Journal of Chemical Theory and Computation 11/2013; 9(11):5127-5147.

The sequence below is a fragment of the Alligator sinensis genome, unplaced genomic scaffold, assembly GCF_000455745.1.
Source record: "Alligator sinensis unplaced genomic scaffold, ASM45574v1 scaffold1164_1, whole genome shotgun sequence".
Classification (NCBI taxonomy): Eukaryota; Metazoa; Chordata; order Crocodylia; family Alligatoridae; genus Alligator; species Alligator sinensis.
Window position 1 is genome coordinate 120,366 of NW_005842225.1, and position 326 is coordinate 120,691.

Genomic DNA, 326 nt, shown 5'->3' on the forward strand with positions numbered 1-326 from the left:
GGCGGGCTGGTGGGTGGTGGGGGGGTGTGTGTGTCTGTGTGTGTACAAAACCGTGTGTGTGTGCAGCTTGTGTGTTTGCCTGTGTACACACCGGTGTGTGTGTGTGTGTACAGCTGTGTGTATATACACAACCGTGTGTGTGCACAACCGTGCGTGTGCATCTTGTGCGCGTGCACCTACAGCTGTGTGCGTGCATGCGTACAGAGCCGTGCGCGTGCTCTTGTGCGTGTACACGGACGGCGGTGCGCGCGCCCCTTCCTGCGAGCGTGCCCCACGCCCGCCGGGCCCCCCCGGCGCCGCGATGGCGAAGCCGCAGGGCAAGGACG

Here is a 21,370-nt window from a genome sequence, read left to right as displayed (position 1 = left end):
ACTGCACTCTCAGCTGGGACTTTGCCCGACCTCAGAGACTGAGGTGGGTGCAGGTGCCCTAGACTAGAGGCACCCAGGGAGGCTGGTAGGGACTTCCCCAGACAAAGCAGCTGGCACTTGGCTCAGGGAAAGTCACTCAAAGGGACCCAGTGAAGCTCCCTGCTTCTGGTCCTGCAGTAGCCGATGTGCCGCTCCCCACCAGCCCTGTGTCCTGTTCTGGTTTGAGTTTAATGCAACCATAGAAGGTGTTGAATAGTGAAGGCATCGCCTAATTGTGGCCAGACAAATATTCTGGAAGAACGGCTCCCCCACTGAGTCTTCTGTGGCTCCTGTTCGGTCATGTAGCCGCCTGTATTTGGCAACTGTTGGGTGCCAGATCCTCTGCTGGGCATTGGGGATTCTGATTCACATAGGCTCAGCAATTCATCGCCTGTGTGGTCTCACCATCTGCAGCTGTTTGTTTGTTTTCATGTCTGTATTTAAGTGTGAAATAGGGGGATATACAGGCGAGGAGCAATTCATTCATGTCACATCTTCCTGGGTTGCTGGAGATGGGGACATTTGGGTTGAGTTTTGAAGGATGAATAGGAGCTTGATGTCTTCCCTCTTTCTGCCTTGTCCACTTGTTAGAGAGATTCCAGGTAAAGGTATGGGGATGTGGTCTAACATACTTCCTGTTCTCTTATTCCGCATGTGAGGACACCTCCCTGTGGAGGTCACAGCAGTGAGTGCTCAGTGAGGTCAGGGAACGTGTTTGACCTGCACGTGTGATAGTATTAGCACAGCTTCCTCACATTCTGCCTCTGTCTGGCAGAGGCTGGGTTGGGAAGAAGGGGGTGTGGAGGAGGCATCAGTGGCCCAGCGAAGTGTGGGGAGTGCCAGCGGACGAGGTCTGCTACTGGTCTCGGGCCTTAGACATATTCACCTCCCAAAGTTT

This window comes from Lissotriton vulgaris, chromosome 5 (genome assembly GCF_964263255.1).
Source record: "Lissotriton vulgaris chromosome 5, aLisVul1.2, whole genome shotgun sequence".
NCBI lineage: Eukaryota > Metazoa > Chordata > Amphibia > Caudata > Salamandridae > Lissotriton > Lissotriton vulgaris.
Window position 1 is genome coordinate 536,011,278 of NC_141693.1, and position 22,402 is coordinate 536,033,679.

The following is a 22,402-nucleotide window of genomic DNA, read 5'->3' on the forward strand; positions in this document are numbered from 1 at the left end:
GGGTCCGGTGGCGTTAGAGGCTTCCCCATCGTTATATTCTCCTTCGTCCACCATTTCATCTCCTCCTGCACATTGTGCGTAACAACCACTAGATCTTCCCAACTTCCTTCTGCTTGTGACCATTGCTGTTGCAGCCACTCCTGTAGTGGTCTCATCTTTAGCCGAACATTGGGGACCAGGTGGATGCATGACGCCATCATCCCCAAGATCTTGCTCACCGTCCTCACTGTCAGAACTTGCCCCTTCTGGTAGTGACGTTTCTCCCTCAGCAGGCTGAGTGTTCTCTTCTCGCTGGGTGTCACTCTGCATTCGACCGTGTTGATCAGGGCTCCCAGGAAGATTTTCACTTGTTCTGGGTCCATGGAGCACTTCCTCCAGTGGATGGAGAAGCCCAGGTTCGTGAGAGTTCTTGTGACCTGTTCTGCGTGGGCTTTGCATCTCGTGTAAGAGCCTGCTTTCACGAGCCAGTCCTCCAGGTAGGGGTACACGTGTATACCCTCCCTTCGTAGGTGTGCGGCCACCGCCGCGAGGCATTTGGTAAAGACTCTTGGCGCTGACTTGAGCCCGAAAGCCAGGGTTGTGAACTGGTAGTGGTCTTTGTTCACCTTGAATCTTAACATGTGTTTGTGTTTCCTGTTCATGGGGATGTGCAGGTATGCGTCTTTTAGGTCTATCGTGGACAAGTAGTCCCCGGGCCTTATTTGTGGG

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    ABSTRACT: Human IgG4, normally the least abundant of the four subclasses of IgG in serum, displays a number of unique biological properties. It can undergo heavy-chain exchange, also known as Fab-arm exchange, leading to the formation of monovalent but bispecific antibodies, and it interacts poorly with FcγRII and III, and complement. These properties render IgG4 relatively "non-inflammatory" and have made it a suitable format for therapeutic monoclonal antibody production. However, IgG4 is also known to undergo Fc-mediated aggregation and has been implicated in auto-immune disease pathology. We report here the high-resolution crystal structures, at 1.9 and 2.35Å respectively, of human recombinant and serum-derived IgG4-Fc. These structures reveal conformational variability at the CH3-CH3 interface that may promote Fab-arm exchange, and a unique conformation for the FG loop in the CH2 domain that would explain the poor FcγRII, FcγRIII and C1q binding properties of IgG4 compared with IgG1-3. In contrast to other IgG subclasses, this unique conformation folds the FG loop away from the CH2 domain, precluding any interaction with the lower hinge region, which may further facilitate Fab-arm exchange by destabilisation of the hinge. The crystals of IgG4-Fc also display Fc-Fc packing contacts with very extensive interaction surfaces, involving both a consensus binding site in IgG-Fc at the CH2-CH3 interface and known hydrophobic aggregation motifs. These Fc-Fc interactions are compatible with intact IgG4 molecules and may provide a model for the formation of aggregates of IgG4 that can cause disease pathology in the absence of antigen.